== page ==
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Saturday 10 October 2009


Bisexuality - Exploding the myths

Posted in: Community
By Kaye McLaren - 23rd August 2009

art-fergie_black_eyed_peas.jpg
Black Eyed Peas singer Fergie revealed she was "definitely bisexual" back in May
In our labelled world of 'gay' and 'straight', is it hard for bisexual people to fit in? Myths surrounding bisexuals can leave them insulted and sidelined.

The facilitator of a new social group for bisexual men and women in the Waikato/Bay of Plenty area sets the record straight about being bi…


 

Some people think bisexuality is a myth. Even in the queer community there are those who think bisexuals are just sitting on the fence, or scared to make up their minds, or greedy, or confused.

Many people don't really know what it means when someone says they identify as bisexual. Here is my personal definition:

Bisexuality is having the potential to be sexually/romantically attracted to someone from anywhere on the gender spectrum – male, female, transgender or intersex.

Pretty simple huh? And yet the world can makeit complicated for those of us who feel this way. Are we confused? You bet! We're confused by a world (queer and straight) that says we can't possibly be this way, that there's no such thing as bisexuality, to stop mucking about and jump one way or the other. So we try. But it doesn't usually work because it always involves cutting off a part of who we are.

Take my experiences. At age 12, I thought 'wow, I feel the same way about girls as I do about boys.' It was a confusing reality to deal with. The fact that none of the other girls were raving about girls the way they raved about boys made it even more confusing. It seemed like I was the only one in the world. Sound familiar? Coming out as bi is much like coming out as gay or lesbian – realising you're different and feeling there's no one you can talk to about it.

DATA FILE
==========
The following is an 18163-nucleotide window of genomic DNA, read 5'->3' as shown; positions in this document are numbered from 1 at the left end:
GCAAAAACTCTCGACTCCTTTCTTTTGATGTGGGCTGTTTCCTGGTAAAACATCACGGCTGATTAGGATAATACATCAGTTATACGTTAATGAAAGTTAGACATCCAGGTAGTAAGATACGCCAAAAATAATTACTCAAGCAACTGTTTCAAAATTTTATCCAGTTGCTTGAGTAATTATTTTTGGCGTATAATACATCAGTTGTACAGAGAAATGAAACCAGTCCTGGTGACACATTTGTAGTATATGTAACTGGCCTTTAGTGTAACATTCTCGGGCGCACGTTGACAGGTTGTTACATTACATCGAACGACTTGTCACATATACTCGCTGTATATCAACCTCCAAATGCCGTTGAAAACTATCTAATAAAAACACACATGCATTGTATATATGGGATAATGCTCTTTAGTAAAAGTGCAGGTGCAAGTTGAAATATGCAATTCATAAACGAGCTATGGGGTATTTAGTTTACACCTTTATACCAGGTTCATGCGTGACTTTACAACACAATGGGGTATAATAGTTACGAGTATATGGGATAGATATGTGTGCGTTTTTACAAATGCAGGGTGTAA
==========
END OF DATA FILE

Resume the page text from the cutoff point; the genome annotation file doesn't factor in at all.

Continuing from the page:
This wasn't something I chose. Why would I choose to feel confused and left out? Nowadays I would choose to be a lesbian if I could, but back then it would have been nice to have just fitted in. But instead it gradually dawned on me that I was different. Just like anyone else in the queer community. I accepted it then, but it took me another 20 plus years before I felt able to be all of me. As a twenty one year old just out of a relationship I tried identifying as a lesbian for a brief period. That lasted until (still single) I met a guy I was attracted to. Then (single again) I tried to go straight. That lasted until I fell in love with a woman. Then I had a really serious go at identifying as a lesbian. That lasted 12 years until I realised it just wasn't who I was. Finally I joined the Wellington Bisexual Women's Group.

The relief of being able to just be who I was – all of me – and talk to others who felt the same way was enormous. I was part of the group for 12 years, until I moved north. Talking to other bi women, socialising and making bi friends brought me great joy. It was the place I felt that I could most be myself. That's why when I moved up north I wanted something to replace it. Which is what this new group is all about (although this one is open to all genders).

If this sounds like you, or you'd simply like a chance to learn more or talk, get in touch with me. We meet every few weeks for coffee and chat, and are planning two events for Hamilton Pride Week next week. We'll probably branch out into other activities over time - the group is open to being taken in all kinds of directions.


 

New group for bisexuals in the Waikato/Bay of Plenty

For socialising, support and information

Meets every few weeks in café somewhere in Hamilton, with potential to meet in other places (for details contact Kaye)

Contact: kaye.mclaren@paradise.net.nz


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Kaye McLaren - 23rd August 2009